Los Angeles city officials have been baffled by a recent surge of violent offences committed by minors in the juvenile detention system. Over the last several weeks the rate for violent offences within the system has surged by almost twice the number of active cases. Officials are at a loss to explain this surge but issued a statement assuring the public they everything is under control and there is no cause for alarm.
Activist groups are raising the alarm though, stating that such a surge must be due to the worsening problem over overcrowding and poor conditions in juvenile detention centers and city run group homes.
“It’s insane, these are children, not dangerous criminals. If a child is acting out in these disturbing ways, it’s the fault of the adults who are supposed to care for those children. Most of these kids are from low-income communities and many do not have family to go home to. We need to take care of these kids!”Director of the Citizens Against Child Violence Los Angeles Office
We were granted a tour of one of the cities most decorated group home facilities. The facility is a minimum security group home specializing in criminal cases for children under the age of 12. What we say there was startling. The facility was on lockdown, a 9 year old girl had stabbed a staff member in the chest with a ballpoint pen and tried to escape. While she was caught, she violently clawed a police officer and security guard in the face. The lead therapist of the facility had this to say:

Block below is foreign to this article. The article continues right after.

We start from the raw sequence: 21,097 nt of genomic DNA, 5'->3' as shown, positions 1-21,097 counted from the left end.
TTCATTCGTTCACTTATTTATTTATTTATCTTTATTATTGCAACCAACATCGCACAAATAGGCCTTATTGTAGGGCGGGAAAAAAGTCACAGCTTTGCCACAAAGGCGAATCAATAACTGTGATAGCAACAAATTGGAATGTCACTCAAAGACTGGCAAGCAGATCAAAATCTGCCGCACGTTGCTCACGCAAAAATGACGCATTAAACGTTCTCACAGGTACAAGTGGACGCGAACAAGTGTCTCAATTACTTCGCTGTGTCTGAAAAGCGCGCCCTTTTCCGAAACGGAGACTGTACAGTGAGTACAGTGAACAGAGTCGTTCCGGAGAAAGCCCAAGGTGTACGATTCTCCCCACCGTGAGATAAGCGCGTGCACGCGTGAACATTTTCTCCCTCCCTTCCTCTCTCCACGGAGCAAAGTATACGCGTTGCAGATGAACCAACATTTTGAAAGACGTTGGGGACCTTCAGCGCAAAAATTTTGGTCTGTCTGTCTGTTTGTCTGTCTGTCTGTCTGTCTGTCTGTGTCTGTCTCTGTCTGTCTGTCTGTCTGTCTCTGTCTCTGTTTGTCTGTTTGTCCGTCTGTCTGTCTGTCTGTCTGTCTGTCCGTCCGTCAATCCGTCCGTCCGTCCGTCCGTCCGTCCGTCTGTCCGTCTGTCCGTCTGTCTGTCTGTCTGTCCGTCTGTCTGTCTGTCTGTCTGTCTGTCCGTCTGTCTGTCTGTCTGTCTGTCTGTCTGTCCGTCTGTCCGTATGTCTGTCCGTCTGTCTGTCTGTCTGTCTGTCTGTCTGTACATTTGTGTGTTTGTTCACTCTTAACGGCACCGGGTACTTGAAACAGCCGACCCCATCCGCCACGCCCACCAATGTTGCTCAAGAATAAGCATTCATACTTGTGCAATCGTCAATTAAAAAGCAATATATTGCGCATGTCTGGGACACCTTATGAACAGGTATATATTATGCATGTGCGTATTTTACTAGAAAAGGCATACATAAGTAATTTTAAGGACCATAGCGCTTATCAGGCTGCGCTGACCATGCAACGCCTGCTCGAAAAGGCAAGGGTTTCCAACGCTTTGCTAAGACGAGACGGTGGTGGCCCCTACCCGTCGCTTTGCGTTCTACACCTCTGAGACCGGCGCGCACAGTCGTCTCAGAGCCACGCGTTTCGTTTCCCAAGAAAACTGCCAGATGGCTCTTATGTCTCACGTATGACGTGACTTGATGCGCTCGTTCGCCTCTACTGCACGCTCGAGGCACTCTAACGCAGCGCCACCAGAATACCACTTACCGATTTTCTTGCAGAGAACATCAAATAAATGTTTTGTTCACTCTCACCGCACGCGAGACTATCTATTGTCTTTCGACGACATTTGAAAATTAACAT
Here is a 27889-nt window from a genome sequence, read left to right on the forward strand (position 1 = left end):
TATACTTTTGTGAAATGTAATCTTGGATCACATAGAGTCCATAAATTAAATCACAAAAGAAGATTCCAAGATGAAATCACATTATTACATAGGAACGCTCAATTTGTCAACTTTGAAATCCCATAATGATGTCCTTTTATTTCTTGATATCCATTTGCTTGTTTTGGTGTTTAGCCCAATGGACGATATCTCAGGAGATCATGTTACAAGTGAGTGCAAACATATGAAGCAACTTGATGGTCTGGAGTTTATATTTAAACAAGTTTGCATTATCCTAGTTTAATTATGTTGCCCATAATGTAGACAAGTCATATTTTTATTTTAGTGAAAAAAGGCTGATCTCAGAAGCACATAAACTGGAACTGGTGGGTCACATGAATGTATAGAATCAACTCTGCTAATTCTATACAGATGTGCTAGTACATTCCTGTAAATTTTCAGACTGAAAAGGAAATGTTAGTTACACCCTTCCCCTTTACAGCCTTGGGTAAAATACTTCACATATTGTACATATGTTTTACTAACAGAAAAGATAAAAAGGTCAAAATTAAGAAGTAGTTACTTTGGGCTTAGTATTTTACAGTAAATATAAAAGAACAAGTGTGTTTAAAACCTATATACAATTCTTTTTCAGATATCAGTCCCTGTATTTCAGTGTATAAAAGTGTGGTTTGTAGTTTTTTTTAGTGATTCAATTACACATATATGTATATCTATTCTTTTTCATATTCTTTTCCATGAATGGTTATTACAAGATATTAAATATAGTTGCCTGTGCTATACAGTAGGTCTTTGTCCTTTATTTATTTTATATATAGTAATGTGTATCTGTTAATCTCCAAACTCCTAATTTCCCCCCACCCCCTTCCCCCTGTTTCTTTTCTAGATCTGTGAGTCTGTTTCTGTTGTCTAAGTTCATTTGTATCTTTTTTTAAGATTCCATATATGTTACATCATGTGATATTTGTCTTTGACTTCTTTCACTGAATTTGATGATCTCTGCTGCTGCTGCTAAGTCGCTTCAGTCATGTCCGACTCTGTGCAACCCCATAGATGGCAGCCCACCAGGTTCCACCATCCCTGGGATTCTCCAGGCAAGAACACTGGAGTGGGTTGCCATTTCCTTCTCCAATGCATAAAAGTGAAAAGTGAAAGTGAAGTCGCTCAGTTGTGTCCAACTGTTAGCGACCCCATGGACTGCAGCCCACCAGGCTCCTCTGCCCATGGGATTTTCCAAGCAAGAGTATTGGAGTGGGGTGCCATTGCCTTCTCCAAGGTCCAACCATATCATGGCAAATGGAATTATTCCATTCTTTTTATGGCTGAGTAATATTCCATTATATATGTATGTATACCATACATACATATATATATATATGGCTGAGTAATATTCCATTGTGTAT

“[She] has always been a kind girl, she has anger problems but never like this. This violence is totally unlike her, she’s never had anything close to an outburst like this before.Lead Therapist
The facility is designed to help children who’ve been convicted or are on trial for non-violent offences before they enter the foster care system. Most of the children we saw do not have a home outside the facility. Up until 2 weeks ago the facility had the best record in terms of recidivism and resident care in all of Los Angeles County. We asked what was going to happen to the young girl, the facility is considering transferring her and 4 others to in-patient psychiatric care hospitals, though beds in such facilities for children are extremely limited. The facility director refused to comment on the record, but has publicly voiced his concerns as early as last month that public funds were badly needed for psychiatric care for minors at facilities like his.